SCATTERED across John Moran's dining room table are fragments of a rich equine history.
He sifts through faded portraits of champion thoroughbreds, candid moments from the Moran Park Stud dynasty and old news clippings of Saltash, the most expensive stallion to come to the North Coast.
Finally, he settles on a map of the Clarence Valley dating back to 1915. It's here, according to Mr Moran, where the origins of the Brooms Head Brumby begin.
"A man named Austie Ryan plays a big part," he explains.
"People used to think they were wild horses out at the Broom, but they weren't. They were called Ryan's brumbies. It was only in the later years when people started calling them the Brooms Head brumbies."
Mr Moran traces a line on the map between Shark Creek where Mr Ryan was born and raised, to the Sandon River where he would become a local legend for his unusual relationship with countless feral horses.
"He used to run all of his grey horses on the south side of the river and all the others on the other side. The river was the boundary," Mr Moran explained.
"People used to tell me they'd see him lay down on a horse's back and go under trees flat out. They'd see him charging through the bush and then he'd crash land on to a yearling foal and drag them out by the forelock.
"What he did with the bigger horses, as he caught them, he'd put a rope on them and tie them to a tree and they'd be pulling like all hell, so he'd come back the next day when there was no pull left in them and just take them home."
Mr Moran said people often saw halters and ropes tied to tree branches or draped over shrubbery around the Sandon.
"Austie had them everywhere so that if he was riding around and spotted a horse he wanted, he could grab them quickly," he explained.
From there, the horses would be trained to race in local events.
"The first time I met Austie was when my uncle took me to see the Brooms Head Cup where they'd race on the beach," Mr Moran said.
"Austie was a shrewd man; very smart."
An offer for Mr Ryan to join them for a meal, which was turned down, highlighted just how cunning he was.
"He told us he hadn't had a feed that day because if he got hurt in the races they could operate on him straight away," he said.
"My uncle told me it was actually so he could be a little lighter on his horse for the race!"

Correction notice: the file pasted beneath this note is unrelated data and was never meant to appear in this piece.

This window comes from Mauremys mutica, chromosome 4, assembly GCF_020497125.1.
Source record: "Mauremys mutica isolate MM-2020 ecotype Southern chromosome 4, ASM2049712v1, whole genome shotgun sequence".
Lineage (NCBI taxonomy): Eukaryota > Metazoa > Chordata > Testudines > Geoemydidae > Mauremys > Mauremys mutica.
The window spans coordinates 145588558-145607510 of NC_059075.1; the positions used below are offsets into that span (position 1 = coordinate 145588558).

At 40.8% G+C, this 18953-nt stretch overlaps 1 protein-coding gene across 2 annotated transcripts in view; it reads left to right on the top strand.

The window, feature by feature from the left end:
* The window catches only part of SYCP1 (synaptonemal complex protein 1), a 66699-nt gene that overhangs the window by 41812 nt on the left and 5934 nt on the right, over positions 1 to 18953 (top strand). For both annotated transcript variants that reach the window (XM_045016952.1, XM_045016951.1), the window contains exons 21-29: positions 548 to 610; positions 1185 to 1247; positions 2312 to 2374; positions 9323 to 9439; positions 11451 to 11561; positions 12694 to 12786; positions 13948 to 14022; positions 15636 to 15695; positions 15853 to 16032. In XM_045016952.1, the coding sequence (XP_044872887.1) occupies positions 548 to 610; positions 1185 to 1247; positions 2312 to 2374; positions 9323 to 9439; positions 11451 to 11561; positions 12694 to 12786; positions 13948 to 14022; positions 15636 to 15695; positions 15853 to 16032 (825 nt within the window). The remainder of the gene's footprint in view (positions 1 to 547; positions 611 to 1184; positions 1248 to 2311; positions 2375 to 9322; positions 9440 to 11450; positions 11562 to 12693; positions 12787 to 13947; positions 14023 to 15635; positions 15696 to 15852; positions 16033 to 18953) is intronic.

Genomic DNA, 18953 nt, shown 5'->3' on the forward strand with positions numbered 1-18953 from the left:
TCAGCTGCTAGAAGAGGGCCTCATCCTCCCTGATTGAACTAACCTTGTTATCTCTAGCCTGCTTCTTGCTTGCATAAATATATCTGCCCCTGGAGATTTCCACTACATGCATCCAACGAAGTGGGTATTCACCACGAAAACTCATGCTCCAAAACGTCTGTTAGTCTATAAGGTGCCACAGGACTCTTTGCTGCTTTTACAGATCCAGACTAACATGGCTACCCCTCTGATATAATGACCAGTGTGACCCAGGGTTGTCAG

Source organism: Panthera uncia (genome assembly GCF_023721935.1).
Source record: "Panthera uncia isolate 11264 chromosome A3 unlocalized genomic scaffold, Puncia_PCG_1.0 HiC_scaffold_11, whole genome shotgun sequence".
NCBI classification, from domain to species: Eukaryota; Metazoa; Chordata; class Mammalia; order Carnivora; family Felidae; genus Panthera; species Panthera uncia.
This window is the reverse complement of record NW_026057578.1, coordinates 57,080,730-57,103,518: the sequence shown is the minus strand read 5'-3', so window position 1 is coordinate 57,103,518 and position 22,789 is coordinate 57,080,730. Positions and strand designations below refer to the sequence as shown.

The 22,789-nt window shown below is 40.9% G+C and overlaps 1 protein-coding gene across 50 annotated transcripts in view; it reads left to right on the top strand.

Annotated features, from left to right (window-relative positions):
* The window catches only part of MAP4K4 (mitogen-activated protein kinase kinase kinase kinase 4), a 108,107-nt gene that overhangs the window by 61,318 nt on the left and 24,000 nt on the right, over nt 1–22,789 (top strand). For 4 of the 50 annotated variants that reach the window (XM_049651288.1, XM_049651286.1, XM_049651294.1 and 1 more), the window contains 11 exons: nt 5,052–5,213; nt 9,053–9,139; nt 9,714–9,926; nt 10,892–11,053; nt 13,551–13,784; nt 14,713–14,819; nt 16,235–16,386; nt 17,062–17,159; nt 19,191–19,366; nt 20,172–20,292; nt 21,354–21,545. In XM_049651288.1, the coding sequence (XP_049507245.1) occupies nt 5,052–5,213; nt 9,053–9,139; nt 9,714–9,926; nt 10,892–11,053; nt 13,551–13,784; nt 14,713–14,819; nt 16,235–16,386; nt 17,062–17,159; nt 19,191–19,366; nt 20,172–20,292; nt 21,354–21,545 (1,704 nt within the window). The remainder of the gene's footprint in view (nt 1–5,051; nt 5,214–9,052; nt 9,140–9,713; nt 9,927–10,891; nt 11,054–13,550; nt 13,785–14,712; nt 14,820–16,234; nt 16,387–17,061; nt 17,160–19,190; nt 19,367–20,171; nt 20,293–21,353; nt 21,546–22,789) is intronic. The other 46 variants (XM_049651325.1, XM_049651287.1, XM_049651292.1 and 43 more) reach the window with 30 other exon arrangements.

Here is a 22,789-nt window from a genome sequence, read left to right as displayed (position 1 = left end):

Austie Ryan's close friendship with the Moran family also meant he had access to the best racing bloodlines on the North Coast.
"My family had Moran Park, which was a registered race course and stud," he explained.
"Austie was a friend of the family and he got foals for almost nothing. So, if you're taking the best blood horses in the country and taking them out there and crossing them with these wild horses, it's easy to win a Brooms Head race because of the bloodlines!"
However, Mr Moran said that the Brooms Head Brumby's distinct pie-bald colour originated not from a champion thoroughbred race horse, but rather a wayward stallion from a travelling circus.
"There was a man named Charlie Perry who had a circus and he was friends with my grandma. Every time Charlie came to town he would always visit her," he said.
"One day he unloaded this stallion. He said it was a nuisance in the circus, that they had to get rid of him, so he ended up leaving him on grandma's property. He was deadset piebald; the same colour, same bloodline as Brumby."
Mr Moran said that after hearing about the circus stallion, Austie Ryan soon brought mares onto the property to breed with him.
"Once he got foals he took them back to Brooms Head and that's how the bloodline for Brumby started there," he said.
"Every time a foal came along, they all had the piebald markings, just in different spots."
While it's unknown just how far the bloodline has travelled over the years, Mr Moran said at least one horse made it as far as the Northern Territory.
"Uncle Pat had a racehorse mare that naturally got a foal from that circus stallion which then produced another foal, again with the piebald markings," he said.
"One day, one of Pat's brothers came over with another horse to do a bit of training for the Brooms Head races. Pat was doing a training gallop when the horse tripped and, as a result, Pat was killed.
"That last piebald was sold to Ivan Livermore who took him to his property on the Northern Territory, which is how it got into the movie."
The 1946 film The Overlanders starring Chips Rafferty provides a window into Brumby's heritage with footage of the stunning piebald gelding.
In one scene, with actress Daphne Campbell in the saddle, the black and white horse gallops across a field, desperate to stop a plane from leaving.
"The horse in that movie is from the same bloodline as Brumby," Mr Moran said.
"I've always wanted to paint a picture of her chasing the plane on my shed. It's such a great moment."